The UK’s web archive is pretty rubbish, therefore Iterasi (highlighted by TechCrunch) is a great addition to the web.
Rather than merely bookmarking a URL, you can archive the actual page, and can continue archiving the page on a regular basis if you so wish. The only downsides to the site are that it only allows you to archive on a daily basis (for the front pages of news sites you may want to archive more regularly), and it only archives when your computer, with its list of scheduled saves, is turned on.
The potential for webometric studies is obvious, it would seem as though even the most technologically incompetent of us can now simply collect longitudinal data. For example, Google searches may be collected on a daily basis to see how the results or the number of hits changes…and once you have archived a page, it’s very simple to then embed the page:
It also has potential for bloggers; when they discuss a page or story bloggers can now be sure that their readers will have access to the page that they saw rather than an updated version. How content providers will react to the archiving of their content is yet to be seen.
Archiving the web is massive job, and whilst the Internet Archive does as good a job as can be expected from a single centralised organisation, there really is a need for better national web archives. I am brought to the beginnings of a little rant by ResourceShelf highlighting Canada’s new government web archives. Whilst I am sure that this will do a great job of archiving the Canadian government’s web sites, it is a drop in the ocean of the number of Canadian web sites that could and should be kept, and seems an awfully long time coming.
However the British really don’t have a leg to stand on when it comes to complaining about archives, as our own archive is a particularly sorry affair, based on the crawls of less that 3,000 web sites. Rather than following the route of the Canadian web site and covering a particular domain exhaustively, it chooses instead to select various sites (with permissions of web owners) of interest to the consortium members. As they say themselves “there is a danger that invaluable scholarly, cultural and scientific resources will be lost to future generations”, personally I feel these archives do little to stop the vast majority of resources being lost.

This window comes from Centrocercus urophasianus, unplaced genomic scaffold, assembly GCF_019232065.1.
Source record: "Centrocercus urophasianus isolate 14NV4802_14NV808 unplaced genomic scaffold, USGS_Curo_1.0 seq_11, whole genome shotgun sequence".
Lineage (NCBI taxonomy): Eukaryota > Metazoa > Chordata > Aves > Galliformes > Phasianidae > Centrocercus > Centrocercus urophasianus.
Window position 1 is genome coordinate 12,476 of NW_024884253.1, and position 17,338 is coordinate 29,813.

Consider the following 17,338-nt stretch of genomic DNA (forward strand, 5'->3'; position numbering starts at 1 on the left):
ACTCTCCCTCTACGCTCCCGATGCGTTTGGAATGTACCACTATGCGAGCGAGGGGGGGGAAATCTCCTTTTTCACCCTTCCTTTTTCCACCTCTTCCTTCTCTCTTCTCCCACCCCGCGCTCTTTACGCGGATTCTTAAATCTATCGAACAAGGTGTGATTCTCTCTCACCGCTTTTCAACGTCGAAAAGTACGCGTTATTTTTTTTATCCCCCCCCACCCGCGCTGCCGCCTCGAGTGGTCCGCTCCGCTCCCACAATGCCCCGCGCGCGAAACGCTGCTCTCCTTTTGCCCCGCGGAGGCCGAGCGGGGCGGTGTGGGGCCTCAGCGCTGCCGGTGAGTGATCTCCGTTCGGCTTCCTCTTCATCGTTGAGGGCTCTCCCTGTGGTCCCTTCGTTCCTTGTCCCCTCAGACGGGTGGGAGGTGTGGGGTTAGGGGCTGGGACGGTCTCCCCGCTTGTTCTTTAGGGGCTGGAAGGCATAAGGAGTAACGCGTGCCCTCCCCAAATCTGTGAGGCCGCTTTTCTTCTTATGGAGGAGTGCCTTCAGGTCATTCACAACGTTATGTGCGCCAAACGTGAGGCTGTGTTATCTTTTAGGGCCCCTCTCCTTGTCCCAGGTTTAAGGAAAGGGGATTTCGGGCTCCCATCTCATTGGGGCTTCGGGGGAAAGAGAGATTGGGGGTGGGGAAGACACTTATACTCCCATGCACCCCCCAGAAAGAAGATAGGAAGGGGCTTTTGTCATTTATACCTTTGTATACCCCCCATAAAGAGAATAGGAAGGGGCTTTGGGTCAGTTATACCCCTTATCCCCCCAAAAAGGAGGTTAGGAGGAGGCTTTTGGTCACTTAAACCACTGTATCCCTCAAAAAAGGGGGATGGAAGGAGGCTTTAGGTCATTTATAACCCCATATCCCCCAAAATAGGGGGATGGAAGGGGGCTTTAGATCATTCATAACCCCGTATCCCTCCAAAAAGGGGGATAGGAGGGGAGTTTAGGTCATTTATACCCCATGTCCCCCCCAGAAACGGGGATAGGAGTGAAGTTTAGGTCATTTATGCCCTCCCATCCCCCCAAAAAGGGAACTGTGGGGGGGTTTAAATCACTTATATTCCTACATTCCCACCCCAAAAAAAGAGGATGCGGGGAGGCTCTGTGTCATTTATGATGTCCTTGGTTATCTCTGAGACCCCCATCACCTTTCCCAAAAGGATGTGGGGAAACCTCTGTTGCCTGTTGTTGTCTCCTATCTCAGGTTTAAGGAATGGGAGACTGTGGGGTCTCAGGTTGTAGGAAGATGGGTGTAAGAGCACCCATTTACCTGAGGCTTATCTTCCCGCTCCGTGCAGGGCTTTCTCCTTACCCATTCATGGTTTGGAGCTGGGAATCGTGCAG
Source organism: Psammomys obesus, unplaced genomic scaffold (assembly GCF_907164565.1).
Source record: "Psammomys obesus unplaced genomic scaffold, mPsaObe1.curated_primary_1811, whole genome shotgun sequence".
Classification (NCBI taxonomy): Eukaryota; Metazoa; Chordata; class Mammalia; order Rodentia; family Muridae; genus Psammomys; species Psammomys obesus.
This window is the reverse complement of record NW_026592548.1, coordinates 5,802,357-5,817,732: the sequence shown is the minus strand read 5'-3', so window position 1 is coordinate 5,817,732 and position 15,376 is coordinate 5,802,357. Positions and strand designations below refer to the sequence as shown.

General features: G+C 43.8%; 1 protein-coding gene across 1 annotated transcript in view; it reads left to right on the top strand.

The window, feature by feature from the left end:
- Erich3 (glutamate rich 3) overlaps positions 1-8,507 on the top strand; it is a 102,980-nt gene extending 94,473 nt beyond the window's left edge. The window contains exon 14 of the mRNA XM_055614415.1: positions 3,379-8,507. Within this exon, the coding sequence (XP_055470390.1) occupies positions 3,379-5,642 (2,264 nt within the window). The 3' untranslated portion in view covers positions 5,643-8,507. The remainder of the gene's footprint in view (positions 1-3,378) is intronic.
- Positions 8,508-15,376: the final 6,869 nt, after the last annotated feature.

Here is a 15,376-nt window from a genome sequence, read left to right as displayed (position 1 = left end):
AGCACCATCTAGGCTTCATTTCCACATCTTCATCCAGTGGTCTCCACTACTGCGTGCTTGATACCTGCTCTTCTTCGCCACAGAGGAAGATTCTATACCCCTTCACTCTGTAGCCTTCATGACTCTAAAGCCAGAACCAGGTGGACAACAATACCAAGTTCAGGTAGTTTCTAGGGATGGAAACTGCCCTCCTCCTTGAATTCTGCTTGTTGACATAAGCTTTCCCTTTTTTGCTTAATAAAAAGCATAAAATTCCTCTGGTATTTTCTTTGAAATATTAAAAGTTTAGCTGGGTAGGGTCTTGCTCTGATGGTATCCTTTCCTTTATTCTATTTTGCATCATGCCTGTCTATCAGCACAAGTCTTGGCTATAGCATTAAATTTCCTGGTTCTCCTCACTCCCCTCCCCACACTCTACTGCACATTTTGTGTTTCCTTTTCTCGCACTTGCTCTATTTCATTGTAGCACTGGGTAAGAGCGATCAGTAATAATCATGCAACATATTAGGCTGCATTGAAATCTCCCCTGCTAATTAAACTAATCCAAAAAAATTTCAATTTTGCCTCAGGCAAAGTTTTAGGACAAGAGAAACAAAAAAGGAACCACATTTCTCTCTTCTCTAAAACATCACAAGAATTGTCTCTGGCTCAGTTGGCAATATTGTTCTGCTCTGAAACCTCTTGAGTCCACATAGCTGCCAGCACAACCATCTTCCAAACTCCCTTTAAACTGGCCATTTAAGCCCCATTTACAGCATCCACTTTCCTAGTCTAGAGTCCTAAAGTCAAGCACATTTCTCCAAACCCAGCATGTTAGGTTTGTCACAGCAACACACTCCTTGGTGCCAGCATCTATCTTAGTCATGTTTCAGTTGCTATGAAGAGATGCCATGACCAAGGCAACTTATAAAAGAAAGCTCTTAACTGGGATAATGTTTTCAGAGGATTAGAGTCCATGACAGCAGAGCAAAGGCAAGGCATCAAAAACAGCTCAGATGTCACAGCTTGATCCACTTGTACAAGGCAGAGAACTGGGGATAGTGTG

We wouldn’t accept a national library that contains such a pitiful selection of books, but somehow we allow such pathetic web archives to continue. In the UK I would like to see:
-The British Library given the right to copy every web page, in the same way as it has the right to a copy of every book (there should be no need to ask for permission and selection misses too much).
-It should be provided with the expertise and money to archive the whole of the .uk domain.
-If necessary, to appease those who confuse the public world of the web with the private mutterings of a conversation and thoughts of a diary, it should allow pages to (on request) be deep-archived* for a period of time rather than permanently deleted.
Whilst I am sure that institutions such as the British Library are trying to improve the UK’s web archive, the current outputs seem remarkably underwhelming for a supposedly rich nation at the forefront of the world’s knowledge-economy.
*deep-archived…I couldn’t think of a term to describe something that was in the archive but not public, private seems to have different connotations.